Lawyers for environmental advocates have questioned whether the federal government expedited an agreement to provide funding to a gas company in a bid to hinder legal action challenging the grant.
- The validity of $21 million in grants for gas exploration is being challenged in the Federal Court
- Lawyers on Tuesday questioned whether the timeline for formalising the grants stymied their legal action
- They say the effects of climate change were overlooked and the grants are invalid
Resources Minister Keith Pitt and Imperial Oil and Gas are currently before the Federal Court over $21 million in grants awarded to the gas company to subsidise three exploration wells in the Beetaloo Basin.
The Environment Centre NT (ECNT), represented by the Environmental Defenders Office, is challenging the validity of the federal government grants.
One of their arguments on Tuesday related to the timeline of the agreement to provide the funding.
The court has previously heard the Commonwealth told the ECNT a formal agreement with Imperial was still weeks away on September 3 — but entered into the agreement less than a week later, on September 9.
Representing the ECNT, Oliver Jones told the court the contracts were entered into on the same day the ECNT informed the Commonwealth that unless an undertaking was given not to formalise the agreements before the court matter was finalised, interim relief would be sought.
He said his team had been provided with no explanation for the urgency, noting the grant had received approval in June.
The lawyers invited the court to consider whether the Commonwealth formalised the contracts when it did to “stymie the applicant’s claims in this litigation”.
“There is no evident or intelligible justification for what was done,” Mr Jones said.
“For that reason, it was legally unreasonable.”
Justice John Griffiths labelled the formalisation of the agreement on September 9 “a very dark day for the Commonwealth, particularly in the absence of any explanation now being provided to the court”.
Minister ‘failed to consider risks of climate change’
On the first day of the two-day hearing, ECNT representatives argued the grants were invalid because Mr Pitt failed to consider the risks of climate change before awarding them.
The lawyers have argued that such considerations were a necessary part of the reasonable enquiries the minister should have made to determine whether it was a proper use of public money under government spending legislation.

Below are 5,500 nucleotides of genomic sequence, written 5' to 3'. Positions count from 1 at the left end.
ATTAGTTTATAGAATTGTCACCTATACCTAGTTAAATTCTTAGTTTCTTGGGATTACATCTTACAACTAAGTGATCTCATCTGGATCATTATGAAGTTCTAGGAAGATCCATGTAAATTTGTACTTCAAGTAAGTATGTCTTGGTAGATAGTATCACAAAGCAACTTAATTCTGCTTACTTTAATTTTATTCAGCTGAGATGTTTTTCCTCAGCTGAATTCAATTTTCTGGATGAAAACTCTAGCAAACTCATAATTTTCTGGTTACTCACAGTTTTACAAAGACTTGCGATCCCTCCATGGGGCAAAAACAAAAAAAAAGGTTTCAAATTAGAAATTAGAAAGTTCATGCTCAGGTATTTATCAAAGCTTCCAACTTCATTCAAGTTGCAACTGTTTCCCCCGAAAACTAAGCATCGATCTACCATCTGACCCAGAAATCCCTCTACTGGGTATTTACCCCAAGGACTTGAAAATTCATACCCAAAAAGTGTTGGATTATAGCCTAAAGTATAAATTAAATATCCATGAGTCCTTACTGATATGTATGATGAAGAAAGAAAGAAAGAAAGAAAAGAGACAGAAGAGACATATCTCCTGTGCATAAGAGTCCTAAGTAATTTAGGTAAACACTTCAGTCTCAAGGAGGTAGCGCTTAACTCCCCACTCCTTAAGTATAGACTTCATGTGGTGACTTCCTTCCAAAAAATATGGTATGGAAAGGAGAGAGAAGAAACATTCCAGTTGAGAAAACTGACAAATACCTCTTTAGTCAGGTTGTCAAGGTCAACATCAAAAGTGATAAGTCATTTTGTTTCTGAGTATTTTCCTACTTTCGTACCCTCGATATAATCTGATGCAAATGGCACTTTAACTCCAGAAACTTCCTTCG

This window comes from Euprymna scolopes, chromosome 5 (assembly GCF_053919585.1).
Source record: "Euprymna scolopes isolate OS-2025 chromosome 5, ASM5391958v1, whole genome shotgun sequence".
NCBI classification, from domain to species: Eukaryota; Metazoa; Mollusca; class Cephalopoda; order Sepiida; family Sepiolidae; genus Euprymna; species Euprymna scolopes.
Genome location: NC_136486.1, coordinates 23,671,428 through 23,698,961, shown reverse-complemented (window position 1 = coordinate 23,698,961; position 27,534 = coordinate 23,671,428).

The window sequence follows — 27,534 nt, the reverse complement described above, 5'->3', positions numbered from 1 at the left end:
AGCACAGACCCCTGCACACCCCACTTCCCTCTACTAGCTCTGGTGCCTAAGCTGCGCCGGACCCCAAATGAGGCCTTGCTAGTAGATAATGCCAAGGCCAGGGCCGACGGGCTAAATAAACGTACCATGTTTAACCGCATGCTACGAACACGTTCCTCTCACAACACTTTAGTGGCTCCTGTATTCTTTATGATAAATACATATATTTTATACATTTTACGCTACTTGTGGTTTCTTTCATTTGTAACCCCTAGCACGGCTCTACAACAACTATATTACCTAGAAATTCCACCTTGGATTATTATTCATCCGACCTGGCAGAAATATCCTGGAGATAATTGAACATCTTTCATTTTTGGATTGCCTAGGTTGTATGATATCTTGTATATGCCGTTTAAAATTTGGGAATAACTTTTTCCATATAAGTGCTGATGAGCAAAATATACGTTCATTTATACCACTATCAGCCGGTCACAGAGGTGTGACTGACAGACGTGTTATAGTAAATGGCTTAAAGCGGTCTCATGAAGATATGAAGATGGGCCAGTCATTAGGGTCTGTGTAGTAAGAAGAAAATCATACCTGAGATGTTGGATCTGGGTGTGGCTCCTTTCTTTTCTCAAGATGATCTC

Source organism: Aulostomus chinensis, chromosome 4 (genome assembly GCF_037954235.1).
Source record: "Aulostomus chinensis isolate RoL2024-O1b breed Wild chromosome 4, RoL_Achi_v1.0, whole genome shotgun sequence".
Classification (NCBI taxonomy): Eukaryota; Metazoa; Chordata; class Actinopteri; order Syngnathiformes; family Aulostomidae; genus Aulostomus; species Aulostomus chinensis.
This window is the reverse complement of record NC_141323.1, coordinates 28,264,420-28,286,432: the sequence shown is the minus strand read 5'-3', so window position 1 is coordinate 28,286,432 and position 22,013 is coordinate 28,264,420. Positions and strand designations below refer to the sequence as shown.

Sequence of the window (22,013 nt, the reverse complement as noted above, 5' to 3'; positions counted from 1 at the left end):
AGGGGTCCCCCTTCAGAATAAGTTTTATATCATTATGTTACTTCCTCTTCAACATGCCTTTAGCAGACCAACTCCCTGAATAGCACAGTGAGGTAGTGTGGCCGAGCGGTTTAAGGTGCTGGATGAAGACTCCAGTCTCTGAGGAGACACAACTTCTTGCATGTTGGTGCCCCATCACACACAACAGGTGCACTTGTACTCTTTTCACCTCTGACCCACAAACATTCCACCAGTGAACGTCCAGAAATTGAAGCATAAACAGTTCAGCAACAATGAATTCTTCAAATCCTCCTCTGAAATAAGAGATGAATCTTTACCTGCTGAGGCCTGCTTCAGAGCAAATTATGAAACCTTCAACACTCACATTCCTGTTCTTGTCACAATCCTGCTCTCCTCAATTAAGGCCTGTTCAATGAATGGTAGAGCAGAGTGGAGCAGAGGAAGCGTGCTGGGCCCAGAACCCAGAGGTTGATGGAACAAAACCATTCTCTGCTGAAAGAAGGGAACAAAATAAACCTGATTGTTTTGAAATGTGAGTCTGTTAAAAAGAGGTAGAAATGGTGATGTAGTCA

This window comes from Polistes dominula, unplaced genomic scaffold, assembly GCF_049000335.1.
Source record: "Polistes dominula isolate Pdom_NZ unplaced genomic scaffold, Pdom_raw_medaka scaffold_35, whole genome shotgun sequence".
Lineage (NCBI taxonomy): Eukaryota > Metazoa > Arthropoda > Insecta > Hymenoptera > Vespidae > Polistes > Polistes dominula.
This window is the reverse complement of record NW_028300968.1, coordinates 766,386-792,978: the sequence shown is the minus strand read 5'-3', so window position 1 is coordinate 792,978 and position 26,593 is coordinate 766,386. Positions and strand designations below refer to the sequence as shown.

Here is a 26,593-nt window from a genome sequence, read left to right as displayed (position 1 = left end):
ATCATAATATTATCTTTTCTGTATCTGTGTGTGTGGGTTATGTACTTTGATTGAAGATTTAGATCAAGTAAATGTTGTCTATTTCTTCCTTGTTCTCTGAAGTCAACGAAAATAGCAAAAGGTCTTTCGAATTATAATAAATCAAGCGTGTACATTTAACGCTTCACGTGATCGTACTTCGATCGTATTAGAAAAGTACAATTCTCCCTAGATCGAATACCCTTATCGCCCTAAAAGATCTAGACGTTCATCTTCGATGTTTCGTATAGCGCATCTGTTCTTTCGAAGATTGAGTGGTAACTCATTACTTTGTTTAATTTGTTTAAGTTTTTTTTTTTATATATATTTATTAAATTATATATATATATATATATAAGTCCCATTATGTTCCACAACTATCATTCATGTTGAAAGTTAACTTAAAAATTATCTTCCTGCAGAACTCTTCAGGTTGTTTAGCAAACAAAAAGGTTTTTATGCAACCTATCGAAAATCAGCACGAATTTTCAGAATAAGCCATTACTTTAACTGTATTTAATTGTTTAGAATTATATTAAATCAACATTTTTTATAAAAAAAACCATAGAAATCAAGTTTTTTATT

Perry Herzfeld SC, also acting for the ECNT, told the court a committee and a federal department assessed the grant as a proper use of Commonwealth resources, but that climate change considerations were overlooked, despite the government having relevant material at hand.
In support of their case, the lawyers pointed to expert evidence modelling the impacts of climate change and developing the Beetaloo Basin, including one report that concluded it was inconsistent with Australia’s climate commitments.
“It was just not reasonable for there to be no inquiry into these matters at all,” Mr Herzfeld said.
“There’s simply not a word in the material before the minister which suggests that there was any thought given to whether to make enquiries on these matters.”
The lawyers have also argued the decision was based on incorrect information, telling the court Mr Pitt was informed the grants would generate about $70 million in additional spending, when in fact that spending would have been spent anyway, and was simply being brought forward.
Tom Howe QC, appearing on behalf of the minister, told the court that the legislation at the centre of the ECNT’s argument did not apply to Mr Pitt’s decision because it related to financial management and not policy-making.
Mr Howe also said two other key matters were whether the reasonable enquiries the minister should have made was a subjective or an objective measure, and whether failing to make those enquiries would invalidate the decision.
Those arguments will be heard in greater detail when the hearing continues tomorrow.
The grants to Imperial were part of a $50 million exploration program unveiled as part of a $224 million plan to accelerate production in the Beetaloo Basin — a key plank of the federal government’s economic recovery from coronavirus.
The ECNT has called the two-day hearing a landmark court case that places unprecedented scrutiny on the public funding of fossil fuel companies in Australia.
Posted , updated